As a family and caregiving expert for AARP, Amy Goyer has made a life's work out of studying how to best take care of aging loved ones, including those that live at a distance; what she's learned she's put into practice. "I've been a caregiver my whole adult life, both long-distance and live-in," says Goyer, author of Juggling Life, Work, and Caregiving.
What she and other experts have found is that the issue of providing long-distance care for older loved ones doesn't discriminate based on gender, age, socio-economic status, or ethnic group: 13 percent of the 34.2 million caregivers providing unpaid care to someone age 50 and older live 20 to 60 minutes away, and 12 percent live more than an hour's drive away, according to the National Alliance for Caregiving. "Long-distance caregiving is becoming more prevalent," says Joe Caldwell, National Council on Aging director of long-term services and supports policy. "It is still most often the case that a single family member will assume the bulk of caregiving tasks, but increasingly we see multiple family members sharing tasks, particularly when they are apart from their loved ones."
Whatever the parameters of your situation or however much help you have or don't have, there are steps to help ensure the best care and quality of life for your long-distance loved one. Here's what experts say to do.
Your visits to a loved one may happen weekly or twice or year or somewhere in between, but no matter how often you see them it's vital to look for three things, says Goyer: safety, healthcare, and quality of life. The way to do that is to observe changes in how your loved one was and how they are now. "Are they not cooking anymore, or eating a lot of fast food? Is mail piling up, and are they not able to manage their affairs? Is the house unclean? Has their personal care deteriorated? Is the yard messy, or are there burned-out lightbulbs on a stairwell because they can't reach them?" Goyer says. Drive with your relatives, too, and look for dents on the car or missed traffic cues.
Independence and quality of life are often dependent on each other, and no person wants either taken away, says Goyer. That's why it's important to approach any caregiving conversations with sensitivity, compassion, and understanding. "Start with examples—'I see you can't keep up with the yard, so how can we address it?"—or anecdotes—"I have a friend whose parent had an issue, and if this would happen, what would you want?'" says Goyer.
It doesn't have to be you that initiates the conversation; it might be a trusted doctor or friend, or another relative. But do some homework ahead of time—transportation options, for example, if a loved one is no longer able to drive. "Remind them you aren't telling them what to do, and talk about what will happen when, long before it ever happens," says Goyer. "Remind them that everything you are doing is motivated by love, and that you want them to be safe and happy, and as independent as possible as long as possible."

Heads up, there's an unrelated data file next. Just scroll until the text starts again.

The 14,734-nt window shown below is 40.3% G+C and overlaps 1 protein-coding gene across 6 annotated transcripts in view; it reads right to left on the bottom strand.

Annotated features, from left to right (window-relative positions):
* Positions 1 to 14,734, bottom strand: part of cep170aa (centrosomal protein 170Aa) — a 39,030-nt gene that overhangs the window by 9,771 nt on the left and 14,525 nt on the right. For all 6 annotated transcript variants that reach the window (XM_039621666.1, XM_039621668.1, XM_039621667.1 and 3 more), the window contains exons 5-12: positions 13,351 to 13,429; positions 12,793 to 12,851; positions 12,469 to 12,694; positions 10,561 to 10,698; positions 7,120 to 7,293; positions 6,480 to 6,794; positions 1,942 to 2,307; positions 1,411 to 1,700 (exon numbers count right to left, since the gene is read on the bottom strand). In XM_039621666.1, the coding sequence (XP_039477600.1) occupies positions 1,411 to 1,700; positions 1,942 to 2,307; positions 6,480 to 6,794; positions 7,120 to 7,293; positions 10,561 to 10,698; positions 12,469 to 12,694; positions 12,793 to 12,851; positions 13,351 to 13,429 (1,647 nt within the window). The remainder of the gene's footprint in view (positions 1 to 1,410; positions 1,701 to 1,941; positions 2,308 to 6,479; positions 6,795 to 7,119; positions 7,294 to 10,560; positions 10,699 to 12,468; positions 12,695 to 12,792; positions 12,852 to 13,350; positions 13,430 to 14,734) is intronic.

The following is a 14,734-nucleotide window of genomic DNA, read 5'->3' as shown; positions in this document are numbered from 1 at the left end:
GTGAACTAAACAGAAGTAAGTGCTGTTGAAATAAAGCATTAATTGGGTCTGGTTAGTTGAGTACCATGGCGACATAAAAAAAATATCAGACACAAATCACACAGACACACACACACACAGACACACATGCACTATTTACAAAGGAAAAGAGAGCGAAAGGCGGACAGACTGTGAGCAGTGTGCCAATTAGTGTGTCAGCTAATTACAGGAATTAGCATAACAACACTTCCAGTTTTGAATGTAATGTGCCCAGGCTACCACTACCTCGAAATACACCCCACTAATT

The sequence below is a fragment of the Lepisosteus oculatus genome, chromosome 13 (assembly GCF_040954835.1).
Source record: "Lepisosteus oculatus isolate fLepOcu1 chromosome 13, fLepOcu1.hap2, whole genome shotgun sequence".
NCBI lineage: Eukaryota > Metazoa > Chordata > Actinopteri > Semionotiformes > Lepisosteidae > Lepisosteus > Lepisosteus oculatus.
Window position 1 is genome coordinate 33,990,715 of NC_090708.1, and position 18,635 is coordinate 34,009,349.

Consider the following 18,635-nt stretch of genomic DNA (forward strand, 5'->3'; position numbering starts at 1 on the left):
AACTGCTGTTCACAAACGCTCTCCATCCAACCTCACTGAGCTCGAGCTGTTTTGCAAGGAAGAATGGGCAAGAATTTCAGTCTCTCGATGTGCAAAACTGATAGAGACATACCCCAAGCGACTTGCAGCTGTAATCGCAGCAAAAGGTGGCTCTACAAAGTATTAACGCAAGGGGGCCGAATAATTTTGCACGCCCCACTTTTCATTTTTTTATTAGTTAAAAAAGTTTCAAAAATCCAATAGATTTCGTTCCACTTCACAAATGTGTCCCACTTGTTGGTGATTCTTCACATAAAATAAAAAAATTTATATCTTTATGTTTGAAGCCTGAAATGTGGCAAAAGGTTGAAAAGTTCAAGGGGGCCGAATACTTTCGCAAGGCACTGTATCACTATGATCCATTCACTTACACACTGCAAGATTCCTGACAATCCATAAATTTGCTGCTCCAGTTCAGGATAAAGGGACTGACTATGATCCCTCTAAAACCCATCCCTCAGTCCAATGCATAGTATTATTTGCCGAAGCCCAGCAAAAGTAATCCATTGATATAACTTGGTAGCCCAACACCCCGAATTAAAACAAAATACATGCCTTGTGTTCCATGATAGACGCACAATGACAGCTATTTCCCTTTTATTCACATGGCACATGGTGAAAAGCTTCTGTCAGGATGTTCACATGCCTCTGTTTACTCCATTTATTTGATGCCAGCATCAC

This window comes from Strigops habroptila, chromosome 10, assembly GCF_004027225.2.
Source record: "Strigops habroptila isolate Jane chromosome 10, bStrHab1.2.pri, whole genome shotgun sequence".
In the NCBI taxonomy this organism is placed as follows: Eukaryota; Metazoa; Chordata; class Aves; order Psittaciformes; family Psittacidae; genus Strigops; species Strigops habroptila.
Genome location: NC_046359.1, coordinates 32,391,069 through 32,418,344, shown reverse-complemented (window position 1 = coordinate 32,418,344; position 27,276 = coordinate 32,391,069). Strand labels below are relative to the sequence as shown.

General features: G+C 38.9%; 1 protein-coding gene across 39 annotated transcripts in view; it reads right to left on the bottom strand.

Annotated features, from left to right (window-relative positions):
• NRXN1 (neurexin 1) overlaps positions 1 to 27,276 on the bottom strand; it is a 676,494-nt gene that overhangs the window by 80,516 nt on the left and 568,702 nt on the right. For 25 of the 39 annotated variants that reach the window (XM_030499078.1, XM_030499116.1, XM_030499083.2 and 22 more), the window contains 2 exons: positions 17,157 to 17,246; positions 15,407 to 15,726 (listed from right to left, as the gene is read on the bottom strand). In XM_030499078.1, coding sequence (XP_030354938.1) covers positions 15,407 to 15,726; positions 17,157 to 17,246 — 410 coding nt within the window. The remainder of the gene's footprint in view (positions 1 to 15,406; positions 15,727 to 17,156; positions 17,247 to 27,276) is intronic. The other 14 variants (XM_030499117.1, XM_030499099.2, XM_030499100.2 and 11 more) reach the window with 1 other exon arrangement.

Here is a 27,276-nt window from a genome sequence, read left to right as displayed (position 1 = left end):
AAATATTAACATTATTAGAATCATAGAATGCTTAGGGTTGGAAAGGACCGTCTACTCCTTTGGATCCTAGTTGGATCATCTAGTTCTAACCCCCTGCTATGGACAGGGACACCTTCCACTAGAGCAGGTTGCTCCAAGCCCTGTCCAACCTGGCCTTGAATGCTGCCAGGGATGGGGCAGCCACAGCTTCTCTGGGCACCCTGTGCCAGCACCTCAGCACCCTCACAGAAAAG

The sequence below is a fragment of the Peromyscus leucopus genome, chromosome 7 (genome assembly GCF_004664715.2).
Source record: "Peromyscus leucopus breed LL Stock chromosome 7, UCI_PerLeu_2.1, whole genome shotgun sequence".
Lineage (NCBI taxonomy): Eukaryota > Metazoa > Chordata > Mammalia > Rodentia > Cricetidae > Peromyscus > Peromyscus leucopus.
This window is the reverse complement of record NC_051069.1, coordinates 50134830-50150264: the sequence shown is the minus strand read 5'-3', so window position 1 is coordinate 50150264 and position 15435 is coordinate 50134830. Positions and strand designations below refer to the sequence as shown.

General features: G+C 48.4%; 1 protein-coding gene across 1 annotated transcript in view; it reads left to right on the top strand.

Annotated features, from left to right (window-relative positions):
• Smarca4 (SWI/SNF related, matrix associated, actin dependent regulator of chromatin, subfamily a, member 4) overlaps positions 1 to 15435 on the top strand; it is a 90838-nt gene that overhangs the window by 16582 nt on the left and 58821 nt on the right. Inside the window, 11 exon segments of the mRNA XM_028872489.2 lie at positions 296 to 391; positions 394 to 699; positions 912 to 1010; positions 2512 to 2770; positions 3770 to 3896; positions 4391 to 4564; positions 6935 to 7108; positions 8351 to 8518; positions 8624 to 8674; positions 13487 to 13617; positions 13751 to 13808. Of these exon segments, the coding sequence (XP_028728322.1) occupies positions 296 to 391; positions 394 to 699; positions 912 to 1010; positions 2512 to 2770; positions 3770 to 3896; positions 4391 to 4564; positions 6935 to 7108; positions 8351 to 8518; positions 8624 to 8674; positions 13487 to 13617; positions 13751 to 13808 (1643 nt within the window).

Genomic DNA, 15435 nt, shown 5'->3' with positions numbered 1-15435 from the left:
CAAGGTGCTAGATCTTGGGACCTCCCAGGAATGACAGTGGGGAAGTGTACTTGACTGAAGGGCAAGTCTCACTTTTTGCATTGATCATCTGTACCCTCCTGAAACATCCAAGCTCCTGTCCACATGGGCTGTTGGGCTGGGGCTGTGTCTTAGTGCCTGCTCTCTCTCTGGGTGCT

The biggest challenge, says Goyer, is knowing what's going on when you're not there; to address that, build a team of on-the-ground eyes and ears. "This might include neighbors, friends, people in their faith community, or gatekeepers like postal carrier, or even paid help geriatric care managers or aging life care specialists," says Goyer; that gives you the role of coordinating, assessing, and monitoring. Technology can be a huge help, with video monitors, apps, and smart devices that allow check-ins on basic routines. You can set up motion sensor alerts to monitor if a loved one got out of bed, for example, or whether he or she took medication. Many doctors are also amenable to a FaceTime or Skype connections during appointments, says Goyer. "I've done it," she says. "We're such a mobile society, doctors tend to be happy when there's a caregiver involved."
Paperwork is a huge component of long-distance caregiving, says Goyer; you'll need to know the whereabouts of everything from neighbors' phone numbers and names to a will and advanced directives for healthcare and powers of attorney for both healthcare and finances. "Create a document with the information," says Goyer. "There are things you probably haven't thought about, like all sources of income and public benefits so that you know their financial support and budget and what they can afford if you're trying to help arrange care." Don't forget about certificates—military, birth, marriage—as well as doctors' names, medication lists, insurance and prescription cards, and medical history.
What are your responsibilities, your flexibility, and your financial commitments? These are all part of the caregiving equation, says Goyer. "You'll have to constantly reassess and know that in most situations, there's a gradual increase in support that's needed over time," she says. "Get a realistic idea of what you can handle and how you can fill the gaps with other people or services."
And don't forget the emotional tug: Long-distance caregivers tend to report more financial and emotional stress. They feel guilt and fear for not being there, which is why those early conversations and advance planning pays off in better care for loved ones—and yourself. "It's not selfish to take care of ourselves, it's practical," says Goyer. "A car can't run on empty; neither can we. Fill your tank so you have the energy to provide care. You will make sacrifices, but balance that with taking care of yourself."